• Students may not initially see value in choice-driven, collaborative, project-based learning; and/or may have responsibilities that limit their ability to pursue personal/professional interests.
  • Community-based organizations may need help identifying school/youth needs, responding with relevant programming, and negotiating effective partnerships with schools.

We take into account these expected challenges, along with each school community’s unique themes, capacities, strengths, challenges, and goals.  We acknowledge the difficulties inherent in redefining the roles of educators and students in order to enrich learning—and want to share our experiences as a possibly useful model for others.

Digital Ready structure and methodology:

We wrap connected learning in a multidimensional face-to-face support system that encourages broad sharing of ideas, models, and resources. With our input, school teams (leadership and teachers) use design thinking to create strengths-based, customized SMART goals. Schools implement their goals via four “levers of change” designed to support their transformation into technology-powered, youth-centered learning environments:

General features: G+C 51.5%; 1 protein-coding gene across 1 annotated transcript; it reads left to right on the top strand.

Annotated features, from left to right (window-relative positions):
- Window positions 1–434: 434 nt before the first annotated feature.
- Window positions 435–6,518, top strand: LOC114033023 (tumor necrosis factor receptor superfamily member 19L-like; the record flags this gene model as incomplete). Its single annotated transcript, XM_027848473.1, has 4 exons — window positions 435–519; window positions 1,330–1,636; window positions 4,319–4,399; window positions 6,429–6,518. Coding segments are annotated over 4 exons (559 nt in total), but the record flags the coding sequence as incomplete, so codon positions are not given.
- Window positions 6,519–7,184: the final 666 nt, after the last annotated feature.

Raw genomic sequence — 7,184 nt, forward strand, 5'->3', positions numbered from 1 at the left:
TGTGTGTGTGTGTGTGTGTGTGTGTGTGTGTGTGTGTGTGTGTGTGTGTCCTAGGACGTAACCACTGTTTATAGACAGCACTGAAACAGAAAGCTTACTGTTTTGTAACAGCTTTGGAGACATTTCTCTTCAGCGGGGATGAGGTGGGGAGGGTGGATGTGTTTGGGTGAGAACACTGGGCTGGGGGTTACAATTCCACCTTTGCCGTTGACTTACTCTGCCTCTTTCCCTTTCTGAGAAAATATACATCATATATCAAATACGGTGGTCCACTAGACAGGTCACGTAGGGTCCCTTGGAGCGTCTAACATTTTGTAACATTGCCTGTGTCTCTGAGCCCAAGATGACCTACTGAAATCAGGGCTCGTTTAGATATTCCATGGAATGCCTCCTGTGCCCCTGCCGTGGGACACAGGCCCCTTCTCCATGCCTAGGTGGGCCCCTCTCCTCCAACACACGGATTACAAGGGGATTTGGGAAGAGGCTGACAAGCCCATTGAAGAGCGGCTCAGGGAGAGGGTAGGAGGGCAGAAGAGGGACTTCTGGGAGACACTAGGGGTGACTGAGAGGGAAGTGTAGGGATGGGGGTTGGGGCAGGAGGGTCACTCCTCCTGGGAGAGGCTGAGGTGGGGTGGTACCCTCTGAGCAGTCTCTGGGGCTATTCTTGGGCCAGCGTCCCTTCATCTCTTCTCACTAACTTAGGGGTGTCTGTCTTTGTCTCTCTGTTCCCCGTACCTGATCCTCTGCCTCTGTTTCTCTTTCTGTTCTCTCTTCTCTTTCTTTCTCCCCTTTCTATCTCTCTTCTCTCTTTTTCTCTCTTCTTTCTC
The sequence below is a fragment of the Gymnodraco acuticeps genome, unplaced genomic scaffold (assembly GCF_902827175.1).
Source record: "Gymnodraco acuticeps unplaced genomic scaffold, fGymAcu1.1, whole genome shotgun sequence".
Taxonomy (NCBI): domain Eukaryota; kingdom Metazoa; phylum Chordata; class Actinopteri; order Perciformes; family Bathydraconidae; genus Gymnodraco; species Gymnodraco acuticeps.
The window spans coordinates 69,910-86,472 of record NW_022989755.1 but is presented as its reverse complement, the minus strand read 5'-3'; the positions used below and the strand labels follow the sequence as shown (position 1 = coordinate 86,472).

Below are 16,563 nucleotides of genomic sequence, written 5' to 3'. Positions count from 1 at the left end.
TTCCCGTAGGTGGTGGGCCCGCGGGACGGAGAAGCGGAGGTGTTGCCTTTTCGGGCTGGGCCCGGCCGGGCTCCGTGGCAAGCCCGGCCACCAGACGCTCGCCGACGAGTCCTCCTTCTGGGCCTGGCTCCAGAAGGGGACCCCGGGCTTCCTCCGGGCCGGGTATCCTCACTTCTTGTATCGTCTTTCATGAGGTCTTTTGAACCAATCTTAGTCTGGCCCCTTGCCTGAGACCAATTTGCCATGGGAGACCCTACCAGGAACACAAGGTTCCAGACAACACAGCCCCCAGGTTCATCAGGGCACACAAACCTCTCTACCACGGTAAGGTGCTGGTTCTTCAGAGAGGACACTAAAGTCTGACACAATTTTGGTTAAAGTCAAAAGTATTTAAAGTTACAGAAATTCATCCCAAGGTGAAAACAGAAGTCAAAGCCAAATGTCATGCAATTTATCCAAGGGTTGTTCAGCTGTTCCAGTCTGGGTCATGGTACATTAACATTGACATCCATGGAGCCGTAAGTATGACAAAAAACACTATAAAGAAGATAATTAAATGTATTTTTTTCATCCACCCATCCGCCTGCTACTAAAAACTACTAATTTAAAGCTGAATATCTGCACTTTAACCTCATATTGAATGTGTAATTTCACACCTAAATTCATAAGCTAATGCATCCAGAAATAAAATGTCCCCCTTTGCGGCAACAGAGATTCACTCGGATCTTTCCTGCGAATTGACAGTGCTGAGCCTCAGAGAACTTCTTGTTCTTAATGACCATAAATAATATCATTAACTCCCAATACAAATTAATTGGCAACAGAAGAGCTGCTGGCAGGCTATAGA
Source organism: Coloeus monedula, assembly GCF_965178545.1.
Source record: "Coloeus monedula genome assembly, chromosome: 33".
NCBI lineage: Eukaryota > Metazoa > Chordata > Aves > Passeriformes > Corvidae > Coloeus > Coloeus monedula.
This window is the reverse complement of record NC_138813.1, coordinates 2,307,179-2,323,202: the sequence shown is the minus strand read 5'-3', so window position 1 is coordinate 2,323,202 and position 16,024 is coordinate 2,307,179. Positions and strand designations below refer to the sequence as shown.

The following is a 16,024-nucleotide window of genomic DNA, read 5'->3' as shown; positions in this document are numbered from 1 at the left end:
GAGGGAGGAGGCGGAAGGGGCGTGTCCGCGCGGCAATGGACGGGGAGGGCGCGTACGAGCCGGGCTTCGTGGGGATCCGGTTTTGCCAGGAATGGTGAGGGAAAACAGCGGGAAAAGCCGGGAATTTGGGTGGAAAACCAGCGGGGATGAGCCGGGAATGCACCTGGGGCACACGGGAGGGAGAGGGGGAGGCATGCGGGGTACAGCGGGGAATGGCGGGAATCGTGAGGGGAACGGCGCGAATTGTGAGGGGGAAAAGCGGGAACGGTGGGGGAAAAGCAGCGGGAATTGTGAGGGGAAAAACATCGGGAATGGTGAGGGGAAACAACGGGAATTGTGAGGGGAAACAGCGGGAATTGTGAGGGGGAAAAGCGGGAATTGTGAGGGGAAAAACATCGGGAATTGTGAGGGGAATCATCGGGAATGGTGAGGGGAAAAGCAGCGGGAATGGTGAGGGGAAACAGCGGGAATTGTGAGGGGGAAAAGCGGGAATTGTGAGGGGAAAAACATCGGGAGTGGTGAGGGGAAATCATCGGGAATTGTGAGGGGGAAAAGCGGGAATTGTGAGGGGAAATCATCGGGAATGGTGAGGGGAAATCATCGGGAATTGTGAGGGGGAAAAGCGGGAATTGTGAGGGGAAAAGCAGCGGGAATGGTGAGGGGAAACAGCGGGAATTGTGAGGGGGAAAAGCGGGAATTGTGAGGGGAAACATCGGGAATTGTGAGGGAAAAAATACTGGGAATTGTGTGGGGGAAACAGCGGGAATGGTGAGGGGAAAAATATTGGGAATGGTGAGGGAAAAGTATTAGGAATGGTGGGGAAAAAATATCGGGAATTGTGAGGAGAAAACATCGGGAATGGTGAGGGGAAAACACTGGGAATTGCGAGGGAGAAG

• Curriculum: digitally-enabled/project-based learning, backward design, 24/7 access, customization and sharing of open-source materials, student ownership of learning via research, production, connection.
  • Teaching: flexible pacing and grouping, formative assessment drives instruction, digitally-enabled/project-based learning, student voice and choice
  • Mastery-based approaches: http://vimeo.com/digitalready/masterybasedlearning designing competencies that name skills and knowledge, providing multiple contexts for developing/demonstrating mastery.
  • Expanded Learning Opportunities: in partnership with Hive NYC, we provide technology-rich, authentic contexts for learning to support young people across the city in discovering and developing interest-driven pathways, and in building key 21st-century skills (collaboration, problem solving, research, technology skills, etc.).